Injuries Force Broncos Into Some Unexpected Contingencies

Handoff

The offensive line that blocked for Kyle Orton and Willis McGahee was a healthy unit, but nearly every other area of the Broncos was impacted by injuries. (PHOTO: ERIC LARS BAKKE / DENVER BRONCOS)

DENVER — The Broncos managed to win a game without six starters, who were able to use the week off to get closer to full health. But they lost two more key players in the first half, only adding to their long-term health woes.

The first half injuries to tight end Julius Thomas (high ankle) and wide receiver Eddie Royal (groin) were the last things the Broncos could afford, considering that their pass-catching complement was already constricted by the absences of wide receivers Demaryius Thomas and Brandon Lloyd to finger and groin injuries, respectively. The Broncos were counting on their tight ends — particularly Thomas — to keep their three- and four-receiver formations in their offense.

Out of options and with just two healthy wide receivers and two tight ends, the Broncos lined up Tim Tebow as a wide receiver, although Kyle Orton never threw a pass in his direction.

Tebow’s wide-receiver cameo was in the Broncos’ contingency plans, but they didn’t have time to work extensively on it.

“We talked about it, but that’s all you have time for,” Broncos coach John Fox said. “You can’t practice it because you’re trying to get your healthy guys ready. Every team in the league does that. You have emergency spots.”

Given Tebow’s popularity among many fans, the loud ovation he received came as no surprise. It was perhaps the noisiest welcome for a Broncos wide receiver entering a game since Ed McCaffrey’s return from a broken leg suffered in the 2001 season opener.

‘During the week, we knew B. Lloyd was banged up, so I just ran around a little bit,” Tebow said. “Then coming into today, we found out he wasn’t going to be able to go, and if someone went down, I’d have to be our No. 3 receiver. I went in there and I tried to do what I could.”

Lloyd practiced Friday on a limited basis, but the Broncos decided to play the caution card with his injury.

“We were just trying to let it heal,” Fox said. “This morning, he woke up and felt better. There’s a big difference between just gliding around and going up there and playing on game day, and he wasn’t ready for that.”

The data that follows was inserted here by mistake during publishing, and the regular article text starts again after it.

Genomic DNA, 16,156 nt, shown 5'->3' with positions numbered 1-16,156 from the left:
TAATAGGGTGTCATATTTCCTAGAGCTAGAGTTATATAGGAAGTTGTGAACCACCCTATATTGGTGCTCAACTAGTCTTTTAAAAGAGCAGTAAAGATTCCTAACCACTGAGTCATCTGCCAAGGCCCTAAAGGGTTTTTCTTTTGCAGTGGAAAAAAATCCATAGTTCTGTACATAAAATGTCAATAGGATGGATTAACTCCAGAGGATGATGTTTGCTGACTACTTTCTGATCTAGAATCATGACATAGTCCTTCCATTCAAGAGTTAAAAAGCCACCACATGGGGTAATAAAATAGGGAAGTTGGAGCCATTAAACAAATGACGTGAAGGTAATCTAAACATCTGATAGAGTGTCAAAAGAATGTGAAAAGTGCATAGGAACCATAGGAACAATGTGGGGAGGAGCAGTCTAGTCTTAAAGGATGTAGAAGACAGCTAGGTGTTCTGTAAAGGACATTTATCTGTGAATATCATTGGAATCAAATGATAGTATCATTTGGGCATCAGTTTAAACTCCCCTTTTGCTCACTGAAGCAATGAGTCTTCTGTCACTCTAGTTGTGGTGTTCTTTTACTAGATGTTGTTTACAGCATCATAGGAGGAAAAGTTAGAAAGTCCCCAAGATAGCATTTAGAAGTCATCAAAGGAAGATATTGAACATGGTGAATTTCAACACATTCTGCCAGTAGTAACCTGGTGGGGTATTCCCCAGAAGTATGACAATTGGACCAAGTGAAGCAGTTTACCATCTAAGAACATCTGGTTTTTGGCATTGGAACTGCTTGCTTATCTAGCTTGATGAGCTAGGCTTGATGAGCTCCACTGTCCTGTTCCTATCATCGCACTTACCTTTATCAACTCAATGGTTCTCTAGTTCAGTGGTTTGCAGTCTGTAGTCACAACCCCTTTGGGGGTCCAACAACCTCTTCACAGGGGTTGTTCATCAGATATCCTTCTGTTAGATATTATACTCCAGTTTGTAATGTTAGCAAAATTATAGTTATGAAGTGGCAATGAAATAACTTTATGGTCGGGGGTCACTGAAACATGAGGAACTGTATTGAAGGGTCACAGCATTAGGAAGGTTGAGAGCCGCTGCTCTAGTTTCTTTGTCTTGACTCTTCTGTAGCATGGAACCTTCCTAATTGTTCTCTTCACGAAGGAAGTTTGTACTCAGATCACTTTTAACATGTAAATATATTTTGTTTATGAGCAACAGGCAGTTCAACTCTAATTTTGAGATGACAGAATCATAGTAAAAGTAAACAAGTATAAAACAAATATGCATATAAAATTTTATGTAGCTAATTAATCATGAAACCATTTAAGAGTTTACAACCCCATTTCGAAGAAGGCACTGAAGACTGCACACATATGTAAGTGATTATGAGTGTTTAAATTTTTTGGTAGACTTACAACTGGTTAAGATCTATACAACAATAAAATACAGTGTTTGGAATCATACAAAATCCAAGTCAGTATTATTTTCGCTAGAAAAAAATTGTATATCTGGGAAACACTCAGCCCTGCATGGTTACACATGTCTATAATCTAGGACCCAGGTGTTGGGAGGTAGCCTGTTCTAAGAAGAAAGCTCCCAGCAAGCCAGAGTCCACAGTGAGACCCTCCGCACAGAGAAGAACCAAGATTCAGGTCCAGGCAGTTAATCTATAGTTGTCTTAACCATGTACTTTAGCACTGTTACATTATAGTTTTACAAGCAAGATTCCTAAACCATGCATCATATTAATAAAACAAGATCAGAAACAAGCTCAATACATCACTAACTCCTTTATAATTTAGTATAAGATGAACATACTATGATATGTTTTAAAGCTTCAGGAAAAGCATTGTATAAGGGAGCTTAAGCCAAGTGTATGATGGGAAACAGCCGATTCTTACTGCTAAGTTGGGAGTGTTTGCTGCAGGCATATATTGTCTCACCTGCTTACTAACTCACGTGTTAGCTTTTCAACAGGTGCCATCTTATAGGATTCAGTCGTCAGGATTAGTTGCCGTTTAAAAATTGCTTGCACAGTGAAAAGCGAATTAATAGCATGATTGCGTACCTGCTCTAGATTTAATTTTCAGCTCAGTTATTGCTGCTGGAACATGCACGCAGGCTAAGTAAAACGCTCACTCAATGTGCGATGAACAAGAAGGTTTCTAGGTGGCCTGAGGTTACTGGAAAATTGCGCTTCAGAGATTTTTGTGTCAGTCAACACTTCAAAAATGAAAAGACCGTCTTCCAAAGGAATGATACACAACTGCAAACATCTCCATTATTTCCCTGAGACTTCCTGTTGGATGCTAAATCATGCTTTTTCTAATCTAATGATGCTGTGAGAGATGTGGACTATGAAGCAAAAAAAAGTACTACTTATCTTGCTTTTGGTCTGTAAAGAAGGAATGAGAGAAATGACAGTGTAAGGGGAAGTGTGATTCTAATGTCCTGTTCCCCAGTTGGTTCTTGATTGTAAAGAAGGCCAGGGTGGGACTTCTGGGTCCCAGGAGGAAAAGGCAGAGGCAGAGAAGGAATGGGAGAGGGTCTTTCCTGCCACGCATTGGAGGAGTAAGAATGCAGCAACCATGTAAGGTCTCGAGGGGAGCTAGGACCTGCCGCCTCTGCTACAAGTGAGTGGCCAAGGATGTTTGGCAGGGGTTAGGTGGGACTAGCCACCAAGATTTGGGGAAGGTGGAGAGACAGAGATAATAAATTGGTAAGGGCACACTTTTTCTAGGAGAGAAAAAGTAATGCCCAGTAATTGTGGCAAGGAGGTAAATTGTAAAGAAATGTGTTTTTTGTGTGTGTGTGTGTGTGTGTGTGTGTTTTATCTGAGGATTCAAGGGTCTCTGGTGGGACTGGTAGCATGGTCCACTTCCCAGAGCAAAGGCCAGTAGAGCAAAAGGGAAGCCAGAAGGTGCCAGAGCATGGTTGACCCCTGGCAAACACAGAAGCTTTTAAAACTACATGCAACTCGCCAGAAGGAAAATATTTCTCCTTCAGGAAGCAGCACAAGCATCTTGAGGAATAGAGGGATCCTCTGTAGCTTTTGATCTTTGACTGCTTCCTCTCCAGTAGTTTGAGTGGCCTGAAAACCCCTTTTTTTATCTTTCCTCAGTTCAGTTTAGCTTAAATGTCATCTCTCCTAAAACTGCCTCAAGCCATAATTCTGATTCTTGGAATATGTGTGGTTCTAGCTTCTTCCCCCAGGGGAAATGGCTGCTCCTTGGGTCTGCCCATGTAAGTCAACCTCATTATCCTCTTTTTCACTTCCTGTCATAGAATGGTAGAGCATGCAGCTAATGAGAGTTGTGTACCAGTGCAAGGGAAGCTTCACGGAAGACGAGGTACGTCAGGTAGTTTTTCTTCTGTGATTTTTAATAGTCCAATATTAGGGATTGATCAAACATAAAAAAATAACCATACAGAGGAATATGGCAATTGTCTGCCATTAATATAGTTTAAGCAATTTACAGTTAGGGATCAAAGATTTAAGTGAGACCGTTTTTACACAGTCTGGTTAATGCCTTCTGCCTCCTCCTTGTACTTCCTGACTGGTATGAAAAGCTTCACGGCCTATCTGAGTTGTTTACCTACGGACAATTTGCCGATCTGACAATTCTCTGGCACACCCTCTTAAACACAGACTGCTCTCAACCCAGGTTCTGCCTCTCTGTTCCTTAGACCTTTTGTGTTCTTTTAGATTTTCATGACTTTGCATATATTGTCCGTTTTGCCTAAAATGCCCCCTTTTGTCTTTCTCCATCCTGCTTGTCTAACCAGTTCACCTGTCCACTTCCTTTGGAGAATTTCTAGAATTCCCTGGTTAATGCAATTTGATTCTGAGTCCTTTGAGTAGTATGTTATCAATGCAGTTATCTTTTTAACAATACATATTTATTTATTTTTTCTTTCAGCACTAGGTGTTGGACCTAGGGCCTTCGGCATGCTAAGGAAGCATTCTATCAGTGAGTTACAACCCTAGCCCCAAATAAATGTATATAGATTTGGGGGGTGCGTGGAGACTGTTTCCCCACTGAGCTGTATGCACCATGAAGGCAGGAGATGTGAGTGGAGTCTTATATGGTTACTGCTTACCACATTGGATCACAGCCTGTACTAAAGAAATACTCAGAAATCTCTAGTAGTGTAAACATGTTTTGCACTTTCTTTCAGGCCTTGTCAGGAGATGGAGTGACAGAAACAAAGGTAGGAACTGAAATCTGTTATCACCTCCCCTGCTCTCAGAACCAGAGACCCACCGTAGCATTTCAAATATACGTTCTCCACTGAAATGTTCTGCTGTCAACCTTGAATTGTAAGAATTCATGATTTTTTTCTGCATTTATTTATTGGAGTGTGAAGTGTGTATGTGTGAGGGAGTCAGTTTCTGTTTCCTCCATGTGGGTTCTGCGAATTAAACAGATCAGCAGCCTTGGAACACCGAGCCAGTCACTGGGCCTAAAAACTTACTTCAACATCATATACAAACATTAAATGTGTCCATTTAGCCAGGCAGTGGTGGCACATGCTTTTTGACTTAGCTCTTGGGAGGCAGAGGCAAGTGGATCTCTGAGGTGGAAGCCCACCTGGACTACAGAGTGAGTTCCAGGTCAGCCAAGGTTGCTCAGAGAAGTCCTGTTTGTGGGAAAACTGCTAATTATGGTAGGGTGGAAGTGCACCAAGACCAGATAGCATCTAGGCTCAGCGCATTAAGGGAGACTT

If Lloyd, Thomas and Royal can’t play next week, one would expect the Broncos to promote a wide receiver from their practice squad or find one on the street-free-agent market. But with all seven inactive spots for Sunday’s game taken by players whose recoveries appear to be short-term in nature, the Broncos have no breathing room with which to work.

As it was, the Broncos had to quash Ty Warren’s efforts to return from a torn triceps muscle in order to make sure they had three healthy running backs in uniform Sunday; Jeremiah Johnson took the spot of Warren, whose season will conclude on injured reserve.

Winning in spite of ubiquitous injuries only made Sunday’s win sweeter for the Broncos.

“This is one of the best wins that I’ve ever been a part of, and I’ve been a part of a lot of them,” quarterback Kyle Orton said.

“It just shows the camaraderie of this team, the will of this team and the resilience of this team, and that’s something that can win you a lot of ballgames,” said wide receiver Eric Decker, who along with Matthew Willis was one of two healthy Denver receivers left by the second quarter. “It’s not the most athletic team that’s going to win all the time, but the best team, and I think we showed up and did that.”

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About Andrew Mason

Andrew Mason has covered the NFL since 1999, when he worked as an editor on NFL.com when the site was managed by ESPN.com. He worked six seasons (2002-07) covering the Broncos on their official website and two (2008-09) on the Panthers' site. He began MaxDenver.com in 2010 and now contributes to CBSSports.com, The Sporting News and The New York Times.
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